Can You Really Reuse Potting and Seedling Mix?
Looking to save money with your gardening? Here’s a practical tip based on gardening experience that answers the question of whether you really can—or should—reuse potting and seedling mix.
A Problem on the South 40
I have a ritual when the mornings are warmer. I release my were-dogs to wake up the neighborhood and terrorize the squirrels; I make my coffee and ease into the day by watching the commotion; and then I take stock of the “South 40” to see what gardening needs to be done that day.
The “South 40” is not as glamorous as it sounds. It’s just my moniker for my urban plots, potted plants, seedling flats and lab bench gardening experiments. But it is home away from the farm.
That said, I found something new growing overnight in one of my flats this morning—fluffy, snow-like mold. Yay! The answer to another gardening question I had been researching: whether gardeners can or should reuse seedling and potting mix.
My Flat Is a Flop with Mold
One of the problems of seed starting is controlling temperature and moisture. Especially if you live in a clime like Ohio where if you get tired of the weather, “Just give it a few minutes and it’ll change” gardening reality. While some of my flats have done well this Spring, a few have been resistant to producing seedlings, while others have produced…but took longer than they should have, due to our schizoid weather.
This flat of fluffy, snow-like growth came off of one my slow-to-germinate seed flats filled with a variety of common herb seeds. I have others that are doing better, but wanted to watch this one to see what happens. Yesterday, it was sprinkled with growing stubborn herbs; sparse but healthy appearing. This morning, like magic, they were covered with a filamentous snow of death. I took a few photos and moved on with a new resolve…hence this article.
I look to save money where I can with gardening as indicated in past articles:
Today’s Big Money-Saving Question
And one money-saving gardening question that I see asked online, but rarely given a satisfying answer to is “whether or not you can really reuse potting soil and seedling mix to save on money?” And the best answer is: It depends.
It depends on the aforementioned seedling problems of temperature and moisture control—especially when using commercial seedling flats with plastic domes that function like miniature hothouses. It depends on how long your seedling flat is behind schedule on producing seedlings. And, it depends on how contaminated your growing space is with mold.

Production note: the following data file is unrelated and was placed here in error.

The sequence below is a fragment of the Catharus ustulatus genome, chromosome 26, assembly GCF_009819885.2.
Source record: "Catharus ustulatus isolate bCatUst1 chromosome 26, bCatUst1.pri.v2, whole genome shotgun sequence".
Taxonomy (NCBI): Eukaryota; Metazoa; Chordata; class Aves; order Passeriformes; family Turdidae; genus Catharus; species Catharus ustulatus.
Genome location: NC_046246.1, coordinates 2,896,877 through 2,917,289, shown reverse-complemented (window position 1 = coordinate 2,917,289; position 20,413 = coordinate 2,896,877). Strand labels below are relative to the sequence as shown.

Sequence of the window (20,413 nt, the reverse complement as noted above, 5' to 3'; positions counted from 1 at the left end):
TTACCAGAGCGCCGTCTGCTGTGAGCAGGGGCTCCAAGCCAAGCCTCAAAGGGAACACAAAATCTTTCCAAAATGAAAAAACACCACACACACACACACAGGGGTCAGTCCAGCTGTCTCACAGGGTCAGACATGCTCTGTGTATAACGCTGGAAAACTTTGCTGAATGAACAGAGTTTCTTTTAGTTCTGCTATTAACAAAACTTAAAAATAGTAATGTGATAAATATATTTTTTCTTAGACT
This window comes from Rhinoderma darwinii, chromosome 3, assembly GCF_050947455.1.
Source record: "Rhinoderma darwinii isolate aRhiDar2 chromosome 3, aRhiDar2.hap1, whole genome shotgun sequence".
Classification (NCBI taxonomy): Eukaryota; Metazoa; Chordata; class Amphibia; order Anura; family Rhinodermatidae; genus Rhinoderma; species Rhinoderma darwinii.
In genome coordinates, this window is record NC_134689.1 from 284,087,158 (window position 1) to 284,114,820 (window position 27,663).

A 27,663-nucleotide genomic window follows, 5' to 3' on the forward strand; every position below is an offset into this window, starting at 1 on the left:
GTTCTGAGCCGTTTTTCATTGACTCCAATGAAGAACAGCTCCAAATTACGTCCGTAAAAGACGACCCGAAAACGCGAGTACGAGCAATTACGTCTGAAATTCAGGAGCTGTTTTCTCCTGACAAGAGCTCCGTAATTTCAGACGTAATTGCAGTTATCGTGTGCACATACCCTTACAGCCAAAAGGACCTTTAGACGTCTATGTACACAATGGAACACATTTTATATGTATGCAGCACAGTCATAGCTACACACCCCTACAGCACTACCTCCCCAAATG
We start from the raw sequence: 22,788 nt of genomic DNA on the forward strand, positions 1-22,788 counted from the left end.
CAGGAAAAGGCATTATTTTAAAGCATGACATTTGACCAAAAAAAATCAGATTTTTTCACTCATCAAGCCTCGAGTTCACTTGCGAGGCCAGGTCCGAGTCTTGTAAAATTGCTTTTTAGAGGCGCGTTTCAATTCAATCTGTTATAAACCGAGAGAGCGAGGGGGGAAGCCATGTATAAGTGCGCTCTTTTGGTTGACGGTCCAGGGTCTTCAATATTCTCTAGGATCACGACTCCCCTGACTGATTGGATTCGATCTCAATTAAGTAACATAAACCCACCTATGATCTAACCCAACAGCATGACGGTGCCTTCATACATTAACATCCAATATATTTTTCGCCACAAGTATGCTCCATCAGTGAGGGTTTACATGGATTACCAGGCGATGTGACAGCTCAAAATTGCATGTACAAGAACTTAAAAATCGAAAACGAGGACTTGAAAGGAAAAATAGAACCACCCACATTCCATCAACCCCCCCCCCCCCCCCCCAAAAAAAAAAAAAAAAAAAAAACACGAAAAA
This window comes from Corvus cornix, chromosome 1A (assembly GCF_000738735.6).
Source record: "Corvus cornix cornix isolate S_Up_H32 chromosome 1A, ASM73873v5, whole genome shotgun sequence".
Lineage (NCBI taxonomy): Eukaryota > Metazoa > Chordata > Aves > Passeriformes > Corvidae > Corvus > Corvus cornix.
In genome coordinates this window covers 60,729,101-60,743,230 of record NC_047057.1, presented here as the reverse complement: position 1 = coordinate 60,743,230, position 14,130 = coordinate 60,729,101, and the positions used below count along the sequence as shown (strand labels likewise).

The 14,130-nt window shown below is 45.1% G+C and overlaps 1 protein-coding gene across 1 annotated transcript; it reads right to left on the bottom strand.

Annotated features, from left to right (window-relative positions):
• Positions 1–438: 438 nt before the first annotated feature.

In other words, it’s a multifactorial problem that some gardeners experience when re-using potting soil and seedling mixes. Sometimes you can get away with it, and sometimes you won’t. And that’s why you get conflicting and unsatisfying answers online.
The point to all this is that mold is ubiquitous. In other words, it’s everywhere. And given the right conditions long enough, you will see mold pop up everywhere. Think of that forgotten fruit in the back shelf of your fridge.
This is why commercial seedling mixes like vermiculite and others are advertised and sold as being “sterile”—it provides not only a good moisture retaining porous “soil” for starting and growing plants, but its sterility also provides new plants a fighting chance in a world filled with fungi.
So, you’ve grown some seedlings in a flat and have transplanted them. And, now you are ready to start another flat and are tempted to re-use the same flat of seedling soil. It might work for you, but the odds are against it and the money saved is easily lost with a subsequent bad flat with lost seeds and time. I recommend that re-using seedling and potting mixes are a poor way to attempt to save money. It’s not impossible, but it’s not optimal for good growth.
Caveats to the Answer to Today’s Big Money Saving Question
While my answer to today’s big money-saving question may raise some objections, here are alternative approaches that some gardeners use that might allow re-using seedling and potting soil mixes:
• Rise the used soil with boiling water to kill the fungi and then air-dry before using for replanting.
• Bake the used soil in a metal pan in an oven to kill any fungi and then reuse for planting.
• Microwave the used soil to kill any fungi and then reuse for planting.
An Important Reason Why Not to Reuse Potting and Seedling Soil
One final point—and it’s an important one—on why not to reuse potting and seedling soil: it’s just like any laboratory situation and your garden is no different—you don’t not want to risk cross-contaminating your other flats or pots with unnecessary exposure to more mold than normal. The best use of old seedling and potting mix is just to recycle it in your compost pile.
If you have any mold-related gardening advice or experience, please let us know in the comments section below.
Timothy Boyer has a Ph.D. in Molecular and Cellular Biology from the University of Arizona. For 20+ years he has been employed as a freelance health and science writer. Today, with a background in farming and an avid home gardener, Timothy continues writing about science with a focus on the connection between plant biology and gardening for healthy living. For continual updates about plants and health, you can also follow Timothy on Twitter at TimBoyerWrites.
Images courtesy of Pixabay and the author